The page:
By VITTORIA BENZINE, January 2021
March 2020 marked a major ‘do or die’ moment for an entire generation of creators, all suddenly forced to rework their practices to accommodate global lockdowns. World-renowned tattoo artist Filip Fabian shouldered the loss immediately when Black and Blue Tattoo, the San Francisco shop where he’s in residence, shuttered its doors. Still, the success story refused defeat. He’d fought too hard for his craft.
Fabian’s profile with Black and Blue outlines how he acquired the grit necessary to withstand hardship. Fabian hails from a hardscrabble family based in a small town near Kosice, Slovakia. Today, at the spry age of 29 years old, time and pressure have transformed his raw talent into something even more precious — a diamond in the rough.
“Thirteen years ago he bought his first tattoo machine for $20 from eBay,” his profile recounts. “That machine fell apart in his hands while he was doing his first piece on himself in the room he shared with his younger brother.” Another article from Scene 360 explains that Fabian came into the craft “because of his cousin, who had a tattoo studio.” The intoxication he found in tattoo gun and ink sustained his fight. “With practice, better tools, apprenticeships, and many guest spots, he became a professional in 2010,” Scene 360 continues.
Today, Fabian’s talents have graced cultural centers around the world, covering ground in London, Berlin, and Barcelona. He’s held residencies at global tattoo institutions like Tribo Tattoo & Piercing in Prague and Kaleidoscope Studio in Bondi Beach, Sydney.
Where the fine art world has been able to cobble along with online exhibitions and live streamed panel discussions, tattoo shops are another matter. This art form absolutely requires the artist’s physical presence, the unbridled contact between ink and skin. There’s a particular intimacy to this craft which borders the spiritual. I can testify to its magic personally.
I was straight-edge until I started drinking at fifteen. Before then, I’d vowed to never swear, never indulge in drugs, and certainly to never tarnish my body with tattoos. Alcoholism robbed me of my pretensions until I finally shook free from its grasp at 22. Armed with the clarity and openness that experience provides, I began toying with the idea of a traditional tiger tattoo on my right shoulder blade, a monument to the heavier, more solid jungle cat stride sobriety provided.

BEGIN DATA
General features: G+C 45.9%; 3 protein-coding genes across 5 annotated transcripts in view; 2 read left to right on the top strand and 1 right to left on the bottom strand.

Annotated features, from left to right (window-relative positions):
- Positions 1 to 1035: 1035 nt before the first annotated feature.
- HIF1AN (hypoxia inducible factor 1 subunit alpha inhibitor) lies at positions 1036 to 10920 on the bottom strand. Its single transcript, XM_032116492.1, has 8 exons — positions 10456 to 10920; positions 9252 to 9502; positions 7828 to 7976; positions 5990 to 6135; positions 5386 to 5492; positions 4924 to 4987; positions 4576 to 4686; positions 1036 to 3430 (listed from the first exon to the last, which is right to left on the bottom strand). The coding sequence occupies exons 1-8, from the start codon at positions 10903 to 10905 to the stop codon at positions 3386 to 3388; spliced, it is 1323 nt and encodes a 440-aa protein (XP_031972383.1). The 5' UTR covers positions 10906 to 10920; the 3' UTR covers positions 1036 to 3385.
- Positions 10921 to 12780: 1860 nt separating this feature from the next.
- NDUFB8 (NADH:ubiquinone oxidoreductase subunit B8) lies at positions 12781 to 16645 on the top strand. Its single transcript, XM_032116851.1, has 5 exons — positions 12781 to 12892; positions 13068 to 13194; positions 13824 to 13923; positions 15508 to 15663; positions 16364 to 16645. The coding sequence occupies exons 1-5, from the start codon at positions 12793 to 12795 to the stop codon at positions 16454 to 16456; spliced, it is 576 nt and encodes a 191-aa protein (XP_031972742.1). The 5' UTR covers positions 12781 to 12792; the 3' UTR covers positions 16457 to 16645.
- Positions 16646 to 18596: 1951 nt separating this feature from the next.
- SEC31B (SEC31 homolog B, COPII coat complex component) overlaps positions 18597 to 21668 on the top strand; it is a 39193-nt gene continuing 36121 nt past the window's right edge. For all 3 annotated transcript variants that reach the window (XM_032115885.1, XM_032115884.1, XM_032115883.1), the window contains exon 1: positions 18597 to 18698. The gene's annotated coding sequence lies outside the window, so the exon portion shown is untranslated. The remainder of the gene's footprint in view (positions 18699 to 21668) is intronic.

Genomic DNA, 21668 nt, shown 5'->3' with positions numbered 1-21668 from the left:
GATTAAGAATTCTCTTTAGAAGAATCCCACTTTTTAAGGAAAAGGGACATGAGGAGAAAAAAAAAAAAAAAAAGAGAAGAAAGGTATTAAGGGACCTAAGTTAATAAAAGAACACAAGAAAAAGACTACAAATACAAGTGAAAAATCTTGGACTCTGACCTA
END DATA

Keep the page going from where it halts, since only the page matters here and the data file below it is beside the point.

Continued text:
It wasn’t until I approached my sobriety’s eighteen month milestone in March 2020 that my impending tattoo gained a fortuitous sense of urgency. I made my appointment for March 4th. That day, the artist set to immortalize my tiger energy called off work. In turn, for reasons I now attribute to intuition, I called the shop owner and told him I still needed it done that day. The substitute artist stayed three hours past closing time, but his final product proved more magical than my fantasies had hoped.
When the world shut down just one week later, I marveled upon the ten inch work of art embedded into my very being. Strangely, it made the vessel feel more mine. What’s more, I felt the big cat’s energy entangle with my own in a manner I never anticipated. This lent me strength as I joined the societal descent into uncertainty.
Fabian’s craft requires every ounce the artistic prowess expected of those who work in more traditional media. Tattoo artists must marry imagination and technical ability. Those who make the medium an art more than a simple act do so with an informed stance on art history that enables them to provide clients with bespoke creations that’ll last for life. Rather than practicing their art in the studio, tattoo artists practice it in the prolonged presence of their clients, using bodies as canvas, coping with nerves and fears and even excessive curiosity.